Pay Attention!

I was in the grocery store the other day, standing in line waiting to check out. This store has spaces carefully marked off, so that we all can stay six feet away from each other. Behind me in line was a mother, without a mask I may add, with two children in two who were running around and bumping into those of us who were waiting in line. When it first happened, I startled and looked at the mother. She shrugged her shoulders and said, they just need to run around, they’ve been inside so long. She wasn’t paying attention.

illustration of ared sign held up by two arms saying "attention please!"

That made me think of two things. Yes, the children needed some exercise. But they also needed to pay attention to those around them. As we are allowed more freedom, here are some ideas to help you help your children be safer. The point was that the mother had no idea whether or not I had the virus. She should have been warning her children to keep their distance from me, and from any other non-family member. There are ways to do this that won’t make mom or dad seem like a jailer. This is especially true when the children are boys, since they seem to need more physical movement, and seem less aware of others. They’re not paying attention.

Ideas for exercise:

  1. I’ve been saying this forever, but children need a lot of exercise. Those who are penned up in an apartment are particularly deprived of space to move. If you have access to a back yard, a park, or other open area, make sure your child(ren) have access every day, at least twice a day. Children need Vitamin D to help them build bone, and sunshine is a good source.
  2. Open areas – if you don’t have a yard or a park, you might see if other parents will get together to safely mark off part of a parking lot for play. Yes, pavement is hard if children fall on it, but they will learn to be careful. One park in New York City figured out how to allow people to congregate there safely.
  3. At the very least, running stairs is a great way to work up a sweat. I’d recommend that you join your children in some of these activities.
  4. You Tube has lots of exercise programs which will keep children occupied. Just look up “exercise for kids” and you’ll find an endless list of choices.
  5. Chores – if your child has regular chores such as emptying the trash cans in the house, feeding pets (and cleaning up after them), doing their own laundry, helping prepare meals, and other helps around the house, you will be surprised at how much movement they get.
  6. Make it competitive – get inexpensive pedometers and have your children keep track of how many steps they get in a day.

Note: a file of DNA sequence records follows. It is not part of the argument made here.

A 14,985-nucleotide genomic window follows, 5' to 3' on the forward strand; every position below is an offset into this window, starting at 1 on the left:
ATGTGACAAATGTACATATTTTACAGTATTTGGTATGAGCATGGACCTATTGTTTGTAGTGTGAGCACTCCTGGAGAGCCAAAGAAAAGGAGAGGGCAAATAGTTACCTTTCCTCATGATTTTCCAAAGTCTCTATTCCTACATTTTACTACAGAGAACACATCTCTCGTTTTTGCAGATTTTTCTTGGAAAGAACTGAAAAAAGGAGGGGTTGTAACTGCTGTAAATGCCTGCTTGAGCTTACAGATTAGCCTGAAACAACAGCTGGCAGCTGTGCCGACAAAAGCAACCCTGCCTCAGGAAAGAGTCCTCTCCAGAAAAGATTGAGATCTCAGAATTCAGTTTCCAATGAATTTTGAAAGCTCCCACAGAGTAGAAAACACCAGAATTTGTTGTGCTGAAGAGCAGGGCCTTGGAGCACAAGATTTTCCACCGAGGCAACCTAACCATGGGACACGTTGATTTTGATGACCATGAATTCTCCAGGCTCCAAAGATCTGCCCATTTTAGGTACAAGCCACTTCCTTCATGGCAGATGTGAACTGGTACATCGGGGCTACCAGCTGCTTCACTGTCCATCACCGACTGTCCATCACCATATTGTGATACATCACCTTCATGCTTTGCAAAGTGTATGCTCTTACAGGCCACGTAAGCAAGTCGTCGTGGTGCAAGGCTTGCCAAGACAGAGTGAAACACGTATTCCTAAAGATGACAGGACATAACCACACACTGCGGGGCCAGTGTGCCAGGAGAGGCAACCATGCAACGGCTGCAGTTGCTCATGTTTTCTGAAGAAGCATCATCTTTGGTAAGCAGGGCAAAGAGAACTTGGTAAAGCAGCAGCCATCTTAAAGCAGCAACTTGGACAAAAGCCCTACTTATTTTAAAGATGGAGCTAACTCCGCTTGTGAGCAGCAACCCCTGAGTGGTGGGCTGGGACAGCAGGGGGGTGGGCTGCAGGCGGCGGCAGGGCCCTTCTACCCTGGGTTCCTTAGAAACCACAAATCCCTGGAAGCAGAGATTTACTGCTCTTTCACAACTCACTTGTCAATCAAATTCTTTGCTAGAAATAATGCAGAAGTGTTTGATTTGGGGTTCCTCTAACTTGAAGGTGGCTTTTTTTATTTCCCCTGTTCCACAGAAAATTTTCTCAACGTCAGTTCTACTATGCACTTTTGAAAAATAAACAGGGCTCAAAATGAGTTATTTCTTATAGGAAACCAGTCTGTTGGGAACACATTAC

Paying attention

Children, for the most part, don’t pay attention to the world around them. They tend to see themselves as the center of their universe. If something is uncomfortable, or a problem, they’re likely to believe that it is someone else’s responsibility. In the middle of this pandemic, many children see this as designed to create problems just for them. They don’t understand how this affects us all. Which means that we need to help children see the world around them, so that they can see their role in helping themselves and others stay safe. The best way is to make games out of developing the skills needed to pay attention to the world around them.

  1. This starts with you. If you talk about what you are seeing in the world, your child(ren) will begin to pay attention to what is around them. Point out the various types of masks you see on people. There are a wide variety of them, and some are very inventive. Your child may want to make his own (see previous post). Point out the marks on the floor that help us keep our distance from each other. Make a game out of measuring 6 feet – have your children guess how far they are from something and then measure it. See who is the most accurate.
  2. Teach your child(ren) to safely hold doors for others. If they are going through a door that opens out, they can learn to shoulder it open without touching the door, then use their body to hold the door to let people through who are going the other way. That helps because the other people would have to grab the door handle, and we know how dirty handles are. Point out that they are helping people stay safe.
  3. You don’t want to teach your children to be tattletales, but they do need to learn to help each other keep proper distances. In the grocery store, one of the children was keeping his distance, but he was not willing to tell on his brother. I don’t think the children were purposefully encroaching on others’ space, they were just not paying attention. The one who was too close just needed to be reminded of his 6-foot distance.
  4. Engage your children by asking them what they could do to help themselves and others stay safe. The more your child(ren) are aware of things they can do, the more likely they will be willing to follow the new rules.

This virus is going to be with us for a long time, at least a year or so. Which means that children are going to need to learn new behaviors. This is not a short-term situation. The more children learn that this “look out for yourself and others” behavior is expected, the more it will simply become normal.

And remember, they need regular exercise!